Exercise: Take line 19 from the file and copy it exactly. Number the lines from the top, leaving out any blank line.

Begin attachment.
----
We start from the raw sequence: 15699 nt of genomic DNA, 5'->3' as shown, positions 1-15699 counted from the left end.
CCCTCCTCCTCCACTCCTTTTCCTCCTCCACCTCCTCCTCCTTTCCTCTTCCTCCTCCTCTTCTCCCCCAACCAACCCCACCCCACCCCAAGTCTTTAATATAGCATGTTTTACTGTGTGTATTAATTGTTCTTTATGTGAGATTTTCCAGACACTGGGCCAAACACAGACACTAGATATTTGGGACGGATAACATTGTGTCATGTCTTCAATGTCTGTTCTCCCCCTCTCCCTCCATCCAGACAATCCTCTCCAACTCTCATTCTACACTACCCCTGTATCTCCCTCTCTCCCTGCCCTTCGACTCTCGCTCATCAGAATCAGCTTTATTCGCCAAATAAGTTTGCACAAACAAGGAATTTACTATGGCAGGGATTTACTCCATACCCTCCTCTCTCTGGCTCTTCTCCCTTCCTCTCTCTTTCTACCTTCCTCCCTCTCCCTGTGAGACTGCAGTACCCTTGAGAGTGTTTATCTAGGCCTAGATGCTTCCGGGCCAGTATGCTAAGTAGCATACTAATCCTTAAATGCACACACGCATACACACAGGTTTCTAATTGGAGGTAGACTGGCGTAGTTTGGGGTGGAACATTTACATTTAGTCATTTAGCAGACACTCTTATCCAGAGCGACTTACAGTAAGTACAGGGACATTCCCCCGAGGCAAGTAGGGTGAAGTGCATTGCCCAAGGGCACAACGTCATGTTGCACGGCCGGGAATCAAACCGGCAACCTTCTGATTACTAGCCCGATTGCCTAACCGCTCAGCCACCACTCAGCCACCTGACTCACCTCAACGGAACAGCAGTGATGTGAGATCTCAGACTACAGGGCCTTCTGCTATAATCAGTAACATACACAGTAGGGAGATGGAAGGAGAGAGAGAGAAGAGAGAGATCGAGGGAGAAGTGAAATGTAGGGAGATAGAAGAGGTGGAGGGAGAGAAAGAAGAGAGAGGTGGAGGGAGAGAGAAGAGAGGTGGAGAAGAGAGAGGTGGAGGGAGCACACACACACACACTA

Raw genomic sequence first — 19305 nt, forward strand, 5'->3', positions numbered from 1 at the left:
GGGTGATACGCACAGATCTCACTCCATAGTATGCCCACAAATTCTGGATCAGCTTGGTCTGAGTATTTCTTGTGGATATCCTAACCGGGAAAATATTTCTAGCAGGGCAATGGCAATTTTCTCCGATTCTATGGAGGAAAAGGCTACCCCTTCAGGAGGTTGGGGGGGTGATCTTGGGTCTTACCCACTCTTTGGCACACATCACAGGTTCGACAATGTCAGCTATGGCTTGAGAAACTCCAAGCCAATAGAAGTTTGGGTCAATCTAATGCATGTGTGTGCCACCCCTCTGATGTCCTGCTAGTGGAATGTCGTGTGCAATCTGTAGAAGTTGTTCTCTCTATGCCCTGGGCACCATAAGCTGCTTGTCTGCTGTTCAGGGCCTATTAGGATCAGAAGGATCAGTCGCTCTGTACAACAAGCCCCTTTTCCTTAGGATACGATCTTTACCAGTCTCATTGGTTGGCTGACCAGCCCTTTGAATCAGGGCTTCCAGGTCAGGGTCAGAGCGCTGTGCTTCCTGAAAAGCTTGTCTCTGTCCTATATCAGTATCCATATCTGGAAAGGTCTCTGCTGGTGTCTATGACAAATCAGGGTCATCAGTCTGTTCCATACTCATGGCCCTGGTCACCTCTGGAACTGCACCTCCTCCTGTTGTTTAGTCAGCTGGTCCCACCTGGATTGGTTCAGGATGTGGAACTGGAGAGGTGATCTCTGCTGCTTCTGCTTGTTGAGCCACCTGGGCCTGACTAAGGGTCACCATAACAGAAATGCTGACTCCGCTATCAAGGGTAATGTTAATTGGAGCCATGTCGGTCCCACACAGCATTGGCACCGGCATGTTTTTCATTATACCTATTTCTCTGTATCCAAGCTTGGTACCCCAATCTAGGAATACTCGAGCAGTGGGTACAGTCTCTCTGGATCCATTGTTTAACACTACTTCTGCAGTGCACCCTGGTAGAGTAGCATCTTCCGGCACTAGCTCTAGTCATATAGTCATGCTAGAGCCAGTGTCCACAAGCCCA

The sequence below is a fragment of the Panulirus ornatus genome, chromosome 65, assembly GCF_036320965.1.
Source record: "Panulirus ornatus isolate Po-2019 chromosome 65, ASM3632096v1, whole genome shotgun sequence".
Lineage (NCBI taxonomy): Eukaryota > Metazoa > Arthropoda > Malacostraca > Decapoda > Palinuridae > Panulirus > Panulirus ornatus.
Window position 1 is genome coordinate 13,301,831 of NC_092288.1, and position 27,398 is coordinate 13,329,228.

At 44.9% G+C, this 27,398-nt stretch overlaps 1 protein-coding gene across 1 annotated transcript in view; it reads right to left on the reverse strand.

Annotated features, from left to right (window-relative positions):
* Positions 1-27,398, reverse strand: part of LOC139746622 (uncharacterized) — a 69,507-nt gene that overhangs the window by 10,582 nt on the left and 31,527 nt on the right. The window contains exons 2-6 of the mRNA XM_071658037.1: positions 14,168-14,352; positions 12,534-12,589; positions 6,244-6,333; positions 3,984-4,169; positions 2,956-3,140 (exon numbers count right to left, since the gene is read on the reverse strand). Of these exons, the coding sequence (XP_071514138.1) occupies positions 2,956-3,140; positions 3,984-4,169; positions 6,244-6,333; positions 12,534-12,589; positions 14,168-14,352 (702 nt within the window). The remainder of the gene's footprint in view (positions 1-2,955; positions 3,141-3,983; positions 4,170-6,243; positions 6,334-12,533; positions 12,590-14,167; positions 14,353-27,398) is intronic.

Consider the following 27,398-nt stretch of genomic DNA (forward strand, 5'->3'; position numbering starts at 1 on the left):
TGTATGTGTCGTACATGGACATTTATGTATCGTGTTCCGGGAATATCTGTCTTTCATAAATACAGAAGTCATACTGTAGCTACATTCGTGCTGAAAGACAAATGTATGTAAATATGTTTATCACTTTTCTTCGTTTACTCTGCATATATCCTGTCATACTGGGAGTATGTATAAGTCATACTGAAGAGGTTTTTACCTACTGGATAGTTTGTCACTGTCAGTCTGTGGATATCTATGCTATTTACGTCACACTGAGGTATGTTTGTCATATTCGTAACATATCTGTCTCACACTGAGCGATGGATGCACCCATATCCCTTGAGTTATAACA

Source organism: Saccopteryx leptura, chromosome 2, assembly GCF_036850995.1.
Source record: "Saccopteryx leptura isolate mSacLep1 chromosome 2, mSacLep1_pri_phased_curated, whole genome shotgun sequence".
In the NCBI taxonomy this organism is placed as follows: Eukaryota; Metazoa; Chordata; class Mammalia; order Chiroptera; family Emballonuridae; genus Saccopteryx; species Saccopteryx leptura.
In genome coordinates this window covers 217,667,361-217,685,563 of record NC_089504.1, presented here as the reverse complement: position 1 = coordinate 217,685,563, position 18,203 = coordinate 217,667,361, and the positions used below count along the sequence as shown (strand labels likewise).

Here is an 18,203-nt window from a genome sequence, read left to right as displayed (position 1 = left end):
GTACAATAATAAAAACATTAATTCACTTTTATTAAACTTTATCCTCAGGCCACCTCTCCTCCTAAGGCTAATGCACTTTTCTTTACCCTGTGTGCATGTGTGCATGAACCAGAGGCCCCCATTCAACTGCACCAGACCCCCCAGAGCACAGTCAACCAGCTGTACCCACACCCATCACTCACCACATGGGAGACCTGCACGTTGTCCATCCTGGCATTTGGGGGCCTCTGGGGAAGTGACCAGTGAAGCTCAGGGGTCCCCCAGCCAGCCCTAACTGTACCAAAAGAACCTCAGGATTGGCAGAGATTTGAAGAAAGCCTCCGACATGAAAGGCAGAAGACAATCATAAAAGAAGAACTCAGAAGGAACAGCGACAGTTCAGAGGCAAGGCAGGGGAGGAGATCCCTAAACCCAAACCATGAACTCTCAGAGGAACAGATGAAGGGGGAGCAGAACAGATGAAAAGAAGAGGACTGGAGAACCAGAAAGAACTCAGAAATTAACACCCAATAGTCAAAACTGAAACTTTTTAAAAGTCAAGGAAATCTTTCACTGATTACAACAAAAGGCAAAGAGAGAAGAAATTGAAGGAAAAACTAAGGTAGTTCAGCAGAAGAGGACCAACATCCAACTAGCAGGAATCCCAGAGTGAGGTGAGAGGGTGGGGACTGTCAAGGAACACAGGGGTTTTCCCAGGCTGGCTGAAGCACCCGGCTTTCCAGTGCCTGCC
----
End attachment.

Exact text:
GTACAATAATAAAAACATTAATTCACTTTTATTAAACTTTATCCTCAGGCCACCTCTCCTCCTAAGGCTAATGCACTTTTCTTTACCCTGTGTGCATGTGTGCATGAACCAGAGGCCCCCATTCAACTGCACCAGACCCCCCAGAGCACAGTCAACCAGCTGTACCCACACCCATCACTCACCACATGGGAGACCTGCACGTTGTCCATCCTGGCATTTGGGGGCCTCTGGGGAAGTGACCAGTGAAGCTCAGGGGTCCCCCAGCCAGCCCTAACTGTACCAAAAGAACCTCAGGATTGGCAGAGATTTGAAGAAAGCCTCCGACATGAAAGGCAGAAGACAATCATAAAAGAAGAACTCAGAAGGAACAGCGACAGTTCAGAGGCAAGGCAGGGGAGGAGATCCCTAAACCCAAACCATGAACTCTCAGAGGAACAGATGAAGGGGGAGCAGAACAGATGAAAAGAAGAGGACTGGAGAACCAGAAAGAACTCAGAAATTAACACCCAATAGTCAAAACTGAAACTTTTTAAAAGTCAAGGAAATCTTTCACTGATTACAACAAAAGGCAAAGAGAGAAGAAATTGAAGGAAAAACTAAGGTAGTTCAGCAGAAGAGGACCAACATCCAACTAGCAGGAATCCCAGAGTGAGGTGAGAGGGTGGGGACTGTCAAGGAACACAGGGGTTTTCCCAGGCTGGCTGAAGCACCCGGCTTTCCAGTGCCTGCC